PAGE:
E. Anna and the Valentine's Day Gift
time limit per test
2 seconds
memory limit per test
256 megabytes
input
standard input
output
standard output

Sasha gave Anna a list $a$ of $n$ integers for Valentine's Day. Anna doesn't need this list, so she suggests destroying it by playing a game.

Players take turns. Sasha is a gentleman, so he gives Anna the right to make the first move.

• On her turn, Anna must choose an element $a_i$ from the list and reverse the sequence of its digits. For example, if Anna chose the element with a value of $42$, it would become $24$; if Anna chose the element with a value of $1580$, it would become $851$. Note that leading zeros are removed. After such a turn, the number of elements in the list does not change.
• On his turn, Sasha must extract two elements $a_i$ and $a_j$ ($i \ne j$) from the list, concatenate them in any order and insert the result back into the list. For example, if Sasha chose the elements equal to $2007$ and $19$, he would remove these two elements from the list and add the integer $200719$ or $192007$. After such a turn, the number of elements in the list decreases by $1$.

Players can't skip turns. The game ends when Sasha can't make a move, i.e. after Anna's move there is exactly one number left in the list. If this integer is not less than $10^m$ (i.e., $\ge 10^m$), Sasha wins. Otherwise, Anna wins.

It can be shown that the game will always end. Determine who will win if both players play optimally.

Input

The first line contains an integer $t$ ($1 \le t \le 10^4$) — the number of test cases.

Then follows the description of the test cases.

The first line of each test case contains integers $n$, $m$ ($1 \le n \le 2 \cdot 10^5$, $0 \le m \le 2 \cdot 10^6$) — the number of integers in the list and the parameter determining when Sasha wins.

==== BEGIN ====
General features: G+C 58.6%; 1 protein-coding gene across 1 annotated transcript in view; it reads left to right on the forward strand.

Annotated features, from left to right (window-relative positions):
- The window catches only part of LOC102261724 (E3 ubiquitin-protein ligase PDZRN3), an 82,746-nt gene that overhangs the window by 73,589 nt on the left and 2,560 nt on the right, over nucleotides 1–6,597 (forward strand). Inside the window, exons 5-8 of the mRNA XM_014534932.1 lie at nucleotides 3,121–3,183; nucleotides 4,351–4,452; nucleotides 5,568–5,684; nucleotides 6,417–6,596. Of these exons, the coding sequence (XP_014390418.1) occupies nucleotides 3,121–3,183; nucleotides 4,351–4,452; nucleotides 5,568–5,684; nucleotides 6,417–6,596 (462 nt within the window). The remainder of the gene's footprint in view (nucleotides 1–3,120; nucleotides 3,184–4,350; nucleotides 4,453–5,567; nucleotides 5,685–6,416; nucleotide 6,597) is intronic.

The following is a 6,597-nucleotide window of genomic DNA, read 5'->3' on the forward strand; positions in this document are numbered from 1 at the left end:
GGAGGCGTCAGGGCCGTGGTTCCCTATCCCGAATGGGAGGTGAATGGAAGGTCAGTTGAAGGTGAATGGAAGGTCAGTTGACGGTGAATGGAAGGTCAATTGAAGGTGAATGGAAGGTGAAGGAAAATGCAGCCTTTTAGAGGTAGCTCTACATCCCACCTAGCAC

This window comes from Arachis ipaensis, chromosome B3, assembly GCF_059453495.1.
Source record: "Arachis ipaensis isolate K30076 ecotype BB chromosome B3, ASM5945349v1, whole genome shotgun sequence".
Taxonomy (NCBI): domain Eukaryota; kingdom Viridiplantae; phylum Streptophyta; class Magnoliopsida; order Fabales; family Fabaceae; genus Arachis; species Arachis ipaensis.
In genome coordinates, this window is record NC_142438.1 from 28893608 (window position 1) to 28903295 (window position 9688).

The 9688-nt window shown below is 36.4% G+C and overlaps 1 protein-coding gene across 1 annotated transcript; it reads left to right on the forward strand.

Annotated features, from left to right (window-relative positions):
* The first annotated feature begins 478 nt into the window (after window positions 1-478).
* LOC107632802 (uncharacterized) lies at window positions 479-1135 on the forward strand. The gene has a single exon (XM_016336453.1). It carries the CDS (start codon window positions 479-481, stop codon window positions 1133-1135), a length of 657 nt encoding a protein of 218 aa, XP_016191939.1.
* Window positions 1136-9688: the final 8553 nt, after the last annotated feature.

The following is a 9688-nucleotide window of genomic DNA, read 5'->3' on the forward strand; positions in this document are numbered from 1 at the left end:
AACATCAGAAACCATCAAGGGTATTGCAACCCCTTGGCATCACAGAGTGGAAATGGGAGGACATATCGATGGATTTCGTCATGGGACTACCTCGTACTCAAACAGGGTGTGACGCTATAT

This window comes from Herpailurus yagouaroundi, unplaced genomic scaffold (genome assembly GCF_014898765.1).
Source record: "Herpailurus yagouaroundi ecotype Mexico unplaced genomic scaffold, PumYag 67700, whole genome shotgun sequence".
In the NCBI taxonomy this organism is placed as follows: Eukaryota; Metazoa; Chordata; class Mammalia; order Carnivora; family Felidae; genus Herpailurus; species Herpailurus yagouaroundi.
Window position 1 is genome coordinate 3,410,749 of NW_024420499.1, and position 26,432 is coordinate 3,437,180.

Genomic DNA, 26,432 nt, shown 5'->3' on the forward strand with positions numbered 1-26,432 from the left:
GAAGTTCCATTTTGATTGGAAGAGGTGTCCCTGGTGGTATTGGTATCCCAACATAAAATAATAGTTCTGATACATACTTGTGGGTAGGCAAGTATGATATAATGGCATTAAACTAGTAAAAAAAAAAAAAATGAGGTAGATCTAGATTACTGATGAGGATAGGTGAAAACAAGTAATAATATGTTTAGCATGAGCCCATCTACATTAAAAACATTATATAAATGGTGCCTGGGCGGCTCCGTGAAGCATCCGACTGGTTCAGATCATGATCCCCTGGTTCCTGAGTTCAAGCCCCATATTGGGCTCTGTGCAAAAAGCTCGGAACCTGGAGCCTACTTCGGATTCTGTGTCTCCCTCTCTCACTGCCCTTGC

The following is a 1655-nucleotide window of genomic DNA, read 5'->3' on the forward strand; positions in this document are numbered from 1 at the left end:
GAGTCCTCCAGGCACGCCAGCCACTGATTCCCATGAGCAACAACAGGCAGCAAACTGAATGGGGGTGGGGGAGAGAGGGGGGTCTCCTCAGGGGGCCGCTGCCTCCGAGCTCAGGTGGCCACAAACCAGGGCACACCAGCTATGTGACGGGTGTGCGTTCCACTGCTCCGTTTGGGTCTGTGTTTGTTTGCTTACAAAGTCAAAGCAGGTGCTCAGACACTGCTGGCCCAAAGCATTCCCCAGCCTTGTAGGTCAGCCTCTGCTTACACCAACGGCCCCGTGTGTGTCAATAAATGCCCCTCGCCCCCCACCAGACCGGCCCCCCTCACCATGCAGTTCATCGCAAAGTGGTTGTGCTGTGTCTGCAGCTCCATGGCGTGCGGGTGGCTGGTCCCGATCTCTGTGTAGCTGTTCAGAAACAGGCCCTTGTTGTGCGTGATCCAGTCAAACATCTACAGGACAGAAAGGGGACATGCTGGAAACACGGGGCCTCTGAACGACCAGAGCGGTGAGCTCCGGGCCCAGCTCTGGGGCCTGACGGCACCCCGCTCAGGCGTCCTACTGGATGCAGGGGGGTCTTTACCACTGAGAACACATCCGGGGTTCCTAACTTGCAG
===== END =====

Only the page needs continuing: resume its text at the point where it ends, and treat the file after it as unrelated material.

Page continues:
The second line of each test case contains $n$ integers $a_1, a_2, \ldots, a_n$ ($1 \le a_i \le 10^9$) — the list that Sasha gave to Anna.

It is guaranteed that the sum of $n$ for all test cases does not exceed $2 \cdot 10^5$.

Output

For each test case, output:

• "Sasha", if Sasha wins with optimal play;
• "Anna", if Anna wins with optimal play.
Example
Input
92 214 23 59 56 14 101 2007 800 15804 55000 123 30 410 106 4 6 2 3 1 10 9 10 71 161 1108 91 2 9 10 10 2 10 24 510 10 10 10
Output
Sasha
Anna
Anna
Sasha
Sasha
Anna
Anna
Anna
Sasha

Note

Consider the first test case.

Anna can reverse the integer $2$, then Sasha can concatenate the integers $2$ and $14$, obtaining the integer $214$, which is greater than $10^2 = 100$. If Anna had reversed the integer $14$, Sasha would have concatenated the integers $41$ and $2$, obtaining the integer $412$, which is greater than $10^2 = 100$. Anna has no other possible moves, so she loses.